Leadership Platform 6: Nick Clegg writes…

Like everyone, I owe a great debt of gratitude to our NHS. But these days it is struggling – with budget cuts, ward closures and superbugs. People are struggling, too – with cancelled operations, complex bureaucracy, and little sense of control over their own health.

I want an NHS ordinary people take charge of. But during the campaign, lots of people have been asking me exactly what that will mean. So here goes.

First, of course, I will devolve to locally elected people the power to develop the health service their community needs – not the health service Whitehall wants them to have. Local accountability of our health service is a vital first step in breaking it down, to human scale, and making it responsive. But it won’t be enough.

We need to put power back in the hands of nurses, doctors and everyone else who works at the sharp end in our health service – and into the hands of patients, too.

I want to see a bonfire of central targets. But that mustn’t for a second compromise the standards of people’s care. I want British citizens to have a charter of health rights – like citizens of Denmark do – a declaration of what everyone is entitled to. That should include a maximum waiting time, the right to information and confidential advice, the right to a GP and out of hours care and much more.

And we need to give people control over their health every day – not just on polling day. The vastness of the NHS is bewildering. It feels like the system’s in charge, not the people.

That must change. There’s an inspirational project called InControl, where patients in need of long-term social and health care get their own budget, and freedom to spend it how they like. So instead of having carers or therapists allocated by a faceless bureaucrat, they pick and choose what suits them – designing the care they need, instead of getting the care the system says they can have.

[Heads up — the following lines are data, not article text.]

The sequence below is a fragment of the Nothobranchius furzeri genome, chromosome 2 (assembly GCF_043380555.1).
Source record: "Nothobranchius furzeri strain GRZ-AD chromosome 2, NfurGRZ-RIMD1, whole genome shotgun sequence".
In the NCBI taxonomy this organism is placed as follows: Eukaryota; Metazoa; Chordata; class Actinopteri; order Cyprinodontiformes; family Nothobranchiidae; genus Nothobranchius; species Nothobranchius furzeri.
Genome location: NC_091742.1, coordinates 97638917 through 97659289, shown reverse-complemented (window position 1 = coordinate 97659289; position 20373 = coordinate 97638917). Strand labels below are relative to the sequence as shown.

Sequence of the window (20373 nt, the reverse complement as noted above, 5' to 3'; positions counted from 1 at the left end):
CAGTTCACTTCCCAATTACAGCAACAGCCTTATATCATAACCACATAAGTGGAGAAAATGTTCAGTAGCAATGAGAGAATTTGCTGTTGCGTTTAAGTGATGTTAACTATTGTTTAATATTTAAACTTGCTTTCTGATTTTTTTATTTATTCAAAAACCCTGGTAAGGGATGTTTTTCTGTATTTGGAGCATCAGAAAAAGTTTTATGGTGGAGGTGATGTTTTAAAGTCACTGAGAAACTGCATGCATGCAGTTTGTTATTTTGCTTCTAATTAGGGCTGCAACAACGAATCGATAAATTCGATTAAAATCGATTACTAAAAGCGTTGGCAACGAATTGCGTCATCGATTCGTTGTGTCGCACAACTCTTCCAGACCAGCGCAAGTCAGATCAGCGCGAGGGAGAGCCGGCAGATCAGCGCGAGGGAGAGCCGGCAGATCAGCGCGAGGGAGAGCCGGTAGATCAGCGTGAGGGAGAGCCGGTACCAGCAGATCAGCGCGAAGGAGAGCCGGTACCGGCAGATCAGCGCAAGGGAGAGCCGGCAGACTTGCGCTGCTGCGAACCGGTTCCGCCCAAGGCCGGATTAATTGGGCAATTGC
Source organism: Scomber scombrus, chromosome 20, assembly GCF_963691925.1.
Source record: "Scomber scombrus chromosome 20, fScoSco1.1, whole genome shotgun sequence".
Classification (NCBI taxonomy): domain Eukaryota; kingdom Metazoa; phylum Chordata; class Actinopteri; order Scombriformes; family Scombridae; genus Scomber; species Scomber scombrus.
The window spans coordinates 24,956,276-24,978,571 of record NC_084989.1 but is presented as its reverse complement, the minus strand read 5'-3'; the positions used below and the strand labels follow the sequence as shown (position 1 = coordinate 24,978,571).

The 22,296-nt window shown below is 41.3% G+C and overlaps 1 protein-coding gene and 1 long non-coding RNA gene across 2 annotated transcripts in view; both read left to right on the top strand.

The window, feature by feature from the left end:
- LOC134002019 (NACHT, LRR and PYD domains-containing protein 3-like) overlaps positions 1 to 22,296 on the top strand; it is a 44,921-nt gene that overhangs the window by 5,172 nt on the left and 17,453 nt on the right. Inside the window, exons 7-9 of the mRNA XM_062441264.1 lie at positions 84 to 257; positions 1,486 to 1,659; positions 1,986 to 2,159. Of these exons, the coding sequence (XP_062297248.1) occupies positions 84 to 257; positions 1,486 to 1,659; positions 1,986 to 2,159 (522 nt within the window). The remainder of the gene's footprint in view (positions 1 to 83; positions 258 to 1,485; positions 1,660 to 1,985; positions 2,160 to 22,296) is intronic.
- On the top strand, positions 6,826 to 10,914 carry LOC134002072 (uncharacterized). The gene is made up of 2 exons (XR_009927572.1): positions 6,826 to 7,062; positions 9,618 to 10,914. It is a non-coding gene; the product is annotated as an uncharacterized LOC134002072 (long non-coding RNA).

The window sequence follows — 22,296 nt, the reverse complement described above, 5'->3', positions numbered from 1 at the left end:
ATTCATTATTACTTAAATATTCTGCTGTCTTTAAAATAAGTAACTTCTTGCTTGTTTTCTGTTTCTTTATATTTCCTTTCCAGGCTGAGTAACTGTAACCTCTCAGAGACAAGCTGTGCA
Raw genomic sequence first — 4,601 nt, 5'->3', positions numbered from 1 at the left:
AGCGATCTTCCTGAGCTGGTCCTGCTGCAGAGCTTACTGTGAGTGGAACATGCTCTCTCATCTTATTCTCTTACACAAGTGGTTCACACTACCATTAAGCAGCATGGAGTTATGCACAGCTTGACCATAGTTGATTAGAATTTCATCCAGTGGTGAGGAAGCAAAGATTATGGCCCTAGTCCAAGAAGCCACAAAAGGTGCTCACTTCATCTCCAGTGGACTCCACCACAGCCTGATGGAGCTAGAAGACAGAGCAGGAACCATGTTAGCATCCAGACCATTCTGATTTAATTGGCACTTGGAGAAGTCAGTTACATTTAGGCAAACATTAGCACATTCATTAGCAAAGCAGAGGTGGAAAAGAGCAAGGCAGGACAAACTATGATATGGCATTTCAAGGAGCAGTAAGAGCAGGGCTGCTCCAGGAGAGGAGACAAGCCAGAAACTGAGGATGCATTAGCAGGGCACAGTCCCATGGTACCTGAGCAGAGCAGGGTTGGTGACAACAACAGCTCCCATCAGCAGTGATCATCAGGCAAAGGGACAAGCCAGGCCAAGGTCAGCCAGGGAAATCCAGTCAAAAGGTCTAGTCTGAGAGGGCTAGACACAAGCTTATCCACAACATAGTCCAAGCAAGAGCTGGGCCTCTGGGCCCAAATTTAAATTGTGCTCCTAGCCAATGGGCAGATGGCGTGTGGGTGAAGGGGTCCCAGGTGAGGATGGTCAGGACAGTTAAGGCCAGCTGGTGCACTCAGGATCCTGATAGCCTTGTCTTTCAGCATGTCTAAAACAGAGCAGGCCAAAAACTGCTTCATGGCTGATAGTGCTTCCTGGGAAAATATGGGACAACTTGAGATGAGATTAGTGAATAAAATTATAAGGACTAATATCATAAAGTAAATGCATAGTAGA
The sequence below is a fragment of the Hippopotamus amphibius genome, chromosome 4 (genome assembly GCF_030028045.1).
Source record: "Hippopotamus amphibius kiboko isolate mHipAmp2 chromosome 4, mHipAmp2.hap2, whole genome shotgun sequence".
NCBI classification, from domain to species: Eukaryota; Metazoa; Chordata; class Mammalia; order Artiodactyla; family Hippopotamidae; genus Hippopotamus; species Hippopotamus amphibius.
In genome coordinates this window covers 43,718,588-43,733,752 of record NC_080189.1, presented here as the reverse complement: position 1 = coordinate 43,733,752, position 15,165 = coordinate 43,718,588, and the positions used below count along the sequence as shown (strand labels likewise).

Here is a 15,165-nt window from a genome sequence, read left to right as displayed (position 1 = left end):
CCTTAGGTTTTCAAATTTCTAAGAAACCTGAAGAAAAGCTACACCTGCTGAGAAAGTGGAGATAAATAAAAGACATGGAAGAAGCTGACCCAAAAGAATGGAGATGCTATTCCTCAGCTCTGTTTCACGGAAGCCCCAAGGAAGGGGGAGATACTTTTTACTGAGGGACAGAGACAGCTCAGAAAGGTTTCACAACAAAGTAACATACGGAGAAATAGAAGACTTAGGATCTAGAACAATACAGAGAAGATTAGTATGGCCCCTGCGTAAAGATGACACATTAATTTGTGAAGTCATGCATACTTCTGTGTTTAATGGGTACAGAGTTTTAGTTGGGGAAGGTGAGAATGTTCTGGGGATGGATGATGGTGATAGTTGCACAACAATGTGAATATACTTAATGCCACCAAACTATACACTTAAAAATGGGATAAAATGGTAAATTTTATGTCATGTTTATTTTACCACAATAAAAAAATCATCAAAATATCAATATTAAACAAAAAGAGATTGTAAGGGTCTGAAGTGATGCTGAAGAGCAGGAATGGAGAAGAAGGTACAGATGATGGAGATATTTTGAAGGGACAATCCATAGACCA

These pilot projects show satisfaction goes up, and costs go down, when people are given control in this way.

By putting all people, not just the privileged, in charge of their health care, by making sure they know and can get what they’re entitled to, we can end the unacceptable health inequalities in this country. I’m horrified that a child born in the poorest part of Sheffield, where I’m an MP, will live a full 14 years less than a child born in the wealthiest part.

I will lead the Liberal Democrats to be the champions of the NHS. I will stand up for small hospitals and local clinics and the people who work there. We will not be the defenders of the status quo, but rather believers in giving people the right they deserve to take control of their own health.

I will make the NHS human in scale and responsive to local needs. I want it to become, above all, a People’s Health Service.

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This entry was posted in Leadership Election.


  • dreamingspire 2nd Dec '07 - 7:56pm

    Why does Nick keep talking as if he’s going to be PM in a year? Makes me sick (aagh – he would give me a pot of money to spend on it).

  • I quite agree Charlotte, the way Clegg has lifted these ideas from the Tories proves your point.

    But am I right in thinking there’s no actual policy here? Apart from scrapping targets and returning more control to doctors and nurses (well duh!), what does this return of control to the people actually consist of? I will admit I am not a Lib Dem supporter, but I do like the tone of what Clegg is saying, but there isn’t even the vaguest mustard seed of a policy here is there?

  • Grammar Police 3rd Dec '07 - 8:51am

    Simon, it’s not the leader’s job to dictate policy (unlike Labour and the Tories) – so I’m not surprised that at this stage Nick is setting out the themes of the direction that he’d like to see our health policy go in.

  • Matthew Huntbach 3rd Dec '07 - 12:30pm

    Some thoughts on this: